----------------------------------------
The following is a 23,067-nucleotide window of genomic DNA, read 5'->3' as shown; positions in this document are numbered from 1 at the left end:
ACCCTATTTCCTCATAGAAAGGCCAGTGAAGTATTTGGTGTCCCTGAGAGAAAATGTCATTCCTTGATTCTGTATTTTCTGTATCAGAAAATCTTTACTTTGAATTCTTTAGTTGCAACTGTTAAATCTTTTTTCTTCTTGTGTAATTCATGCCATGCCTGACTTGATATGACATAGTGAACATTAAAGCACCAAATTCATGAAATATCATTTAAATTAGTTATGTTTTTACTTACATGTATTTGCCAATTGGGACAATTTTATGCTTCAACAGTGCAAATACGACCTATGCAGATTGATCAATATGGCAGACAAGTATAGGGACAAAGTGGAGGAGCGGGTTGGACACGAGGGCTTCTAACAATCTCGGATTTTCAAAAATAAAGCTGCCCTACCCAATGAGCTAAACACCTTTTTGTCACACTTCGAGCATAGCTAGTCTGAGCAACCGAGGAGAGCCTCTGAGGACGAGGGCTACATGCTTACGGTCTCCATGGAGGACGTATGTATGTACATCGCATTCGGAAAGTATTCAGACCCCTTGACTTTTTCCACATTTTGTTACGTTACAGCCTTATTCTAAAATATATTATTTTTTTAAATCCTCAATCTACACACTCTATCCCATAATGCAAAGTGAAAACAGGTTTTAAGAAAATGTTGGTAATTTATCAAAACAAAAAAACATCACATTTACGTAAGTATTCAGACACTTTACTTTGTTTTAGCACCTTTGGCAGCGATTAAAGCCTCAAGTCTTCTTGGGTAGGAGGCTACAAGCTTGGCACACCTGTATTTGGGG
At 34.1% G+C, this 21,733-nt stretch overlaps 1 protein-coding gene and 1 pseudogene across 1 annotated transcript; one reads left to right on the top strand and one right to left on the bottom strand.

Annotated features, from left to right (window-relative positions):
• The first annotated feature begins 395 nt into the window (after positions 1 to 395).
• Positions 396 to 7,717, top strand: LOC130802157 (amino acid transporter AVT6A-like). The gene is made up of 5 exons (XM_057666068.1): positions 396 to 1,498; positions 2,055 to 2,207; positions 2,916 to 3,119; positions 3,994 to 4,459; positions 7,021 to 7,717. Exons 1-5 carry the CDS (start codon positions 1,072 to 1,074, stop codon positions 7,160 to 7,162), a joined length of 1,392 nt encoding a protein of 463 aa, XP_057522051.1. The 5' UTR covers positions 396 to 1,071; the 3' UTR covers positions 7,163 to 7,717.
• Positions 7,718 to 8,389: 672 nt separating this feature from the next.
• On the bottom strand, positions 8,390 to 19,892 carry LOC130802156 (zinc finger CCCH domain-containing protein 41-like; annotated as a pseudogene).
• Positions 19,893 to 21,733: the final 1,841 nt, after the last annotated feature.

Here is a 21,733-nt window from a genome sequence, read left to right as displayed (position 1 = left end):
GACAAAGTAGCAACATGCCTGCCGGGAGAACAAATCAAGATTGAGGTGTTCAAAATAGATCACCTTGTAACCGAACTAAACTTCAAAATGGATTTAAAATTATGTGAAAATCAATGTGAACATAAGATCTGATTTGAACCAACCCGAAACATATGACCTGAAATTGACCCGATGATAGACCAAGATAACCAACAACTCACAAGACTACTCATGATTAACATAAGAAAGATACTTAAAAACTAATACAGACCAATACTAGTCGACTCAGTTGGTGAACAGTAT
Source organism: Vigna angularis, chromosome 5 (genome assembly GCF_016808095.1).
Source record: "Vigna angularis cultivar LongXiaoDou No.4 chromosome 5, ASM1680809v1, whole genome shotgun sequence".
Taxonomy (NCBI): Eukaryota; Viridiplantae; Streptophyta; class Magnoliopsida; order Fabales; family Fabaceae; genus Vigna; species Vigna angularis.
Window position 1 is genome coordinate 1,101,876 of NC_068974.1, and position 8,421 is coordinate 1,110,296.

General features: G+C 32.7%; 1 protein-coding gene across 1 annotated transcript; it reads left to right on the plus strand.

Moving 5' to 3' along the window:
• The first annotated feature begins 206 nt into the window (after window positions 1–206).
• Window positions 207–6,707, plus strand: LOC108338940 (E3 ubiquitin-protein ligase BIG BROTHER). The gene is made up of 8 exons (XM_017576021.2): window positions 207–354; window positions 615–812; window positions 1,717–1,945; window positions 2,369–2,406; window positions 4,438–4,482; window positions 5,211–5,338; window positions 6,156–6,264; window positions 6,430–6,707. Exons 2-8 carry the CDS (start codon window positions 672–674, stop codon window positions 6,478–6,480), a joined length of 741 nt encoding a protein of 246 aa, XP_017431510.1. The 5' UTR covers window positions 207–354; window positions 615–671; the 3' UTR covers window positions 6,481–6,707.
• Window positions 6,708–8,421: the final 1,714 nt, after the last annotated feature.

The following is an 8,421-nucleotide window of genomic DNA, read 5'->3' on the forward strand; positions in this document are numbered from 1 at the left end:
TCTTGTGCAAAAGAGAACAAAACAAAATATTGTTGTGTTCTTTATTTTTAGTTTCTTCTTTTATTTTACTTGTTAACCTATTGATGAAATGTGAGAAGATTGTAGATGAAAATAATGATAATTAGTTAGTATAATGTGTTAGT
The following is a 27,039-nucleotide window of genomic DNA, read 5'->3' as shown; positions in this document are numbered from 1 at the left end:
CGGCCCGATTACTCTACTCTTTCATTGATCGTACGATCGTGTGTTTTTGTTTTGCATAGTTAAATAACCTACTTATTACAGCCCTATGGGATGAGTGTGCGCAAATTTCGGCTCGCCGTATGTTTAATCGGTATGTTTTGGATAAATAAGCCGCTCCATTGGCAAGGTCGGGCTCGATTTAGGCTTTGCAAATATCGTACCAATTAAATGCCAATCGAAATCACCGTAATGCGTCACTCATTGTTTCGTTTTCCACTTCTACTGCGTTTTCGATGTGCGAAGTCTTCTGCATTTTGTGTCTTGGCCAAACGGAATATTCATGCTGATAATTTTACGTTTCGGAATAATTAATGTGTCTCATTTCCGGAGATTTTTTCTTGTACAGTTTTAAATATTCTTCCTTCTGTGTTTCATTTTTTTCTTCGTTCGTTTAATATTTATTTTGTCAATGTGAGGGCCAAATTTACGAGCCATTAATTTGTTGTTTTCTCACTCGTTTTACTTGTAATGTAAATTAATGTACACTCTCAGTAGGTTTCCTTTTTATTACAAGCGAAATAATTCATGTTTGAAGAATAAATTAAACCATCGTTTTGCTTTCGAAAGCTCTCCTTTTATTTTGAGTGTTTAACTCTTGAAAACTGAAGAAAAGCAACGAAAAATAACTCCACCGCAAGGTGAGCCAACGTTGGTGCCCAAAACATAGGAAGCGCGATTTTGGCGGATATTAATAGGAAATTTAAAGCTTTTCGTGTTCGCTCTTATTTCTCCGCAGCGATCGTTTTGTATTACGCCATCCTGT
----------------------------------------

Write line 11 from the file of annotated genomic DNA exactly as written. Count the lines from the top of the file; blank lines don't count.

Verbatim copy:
GACAAAGTAGCAACATGCCTGCCGGGAGAACAAATCAAGATTGAGGTGTTCAAAATAGATCACCTTGTAACCGAACTAAACTTCAAAATGGATTTAAAATTATGTGAAAATCAATGTGAACATAAGATCTGATTTGAACCAACCCGAAACATATGACCTGAAATTGACCCGATGATAGACCAAGATAACCAACAACTCACAAGACTACTCATGATTAACATAAGAAAGATACTTAAAAACTAATACAGACCAATACTAGTCGACTCAGTTGGTGAACAGTAT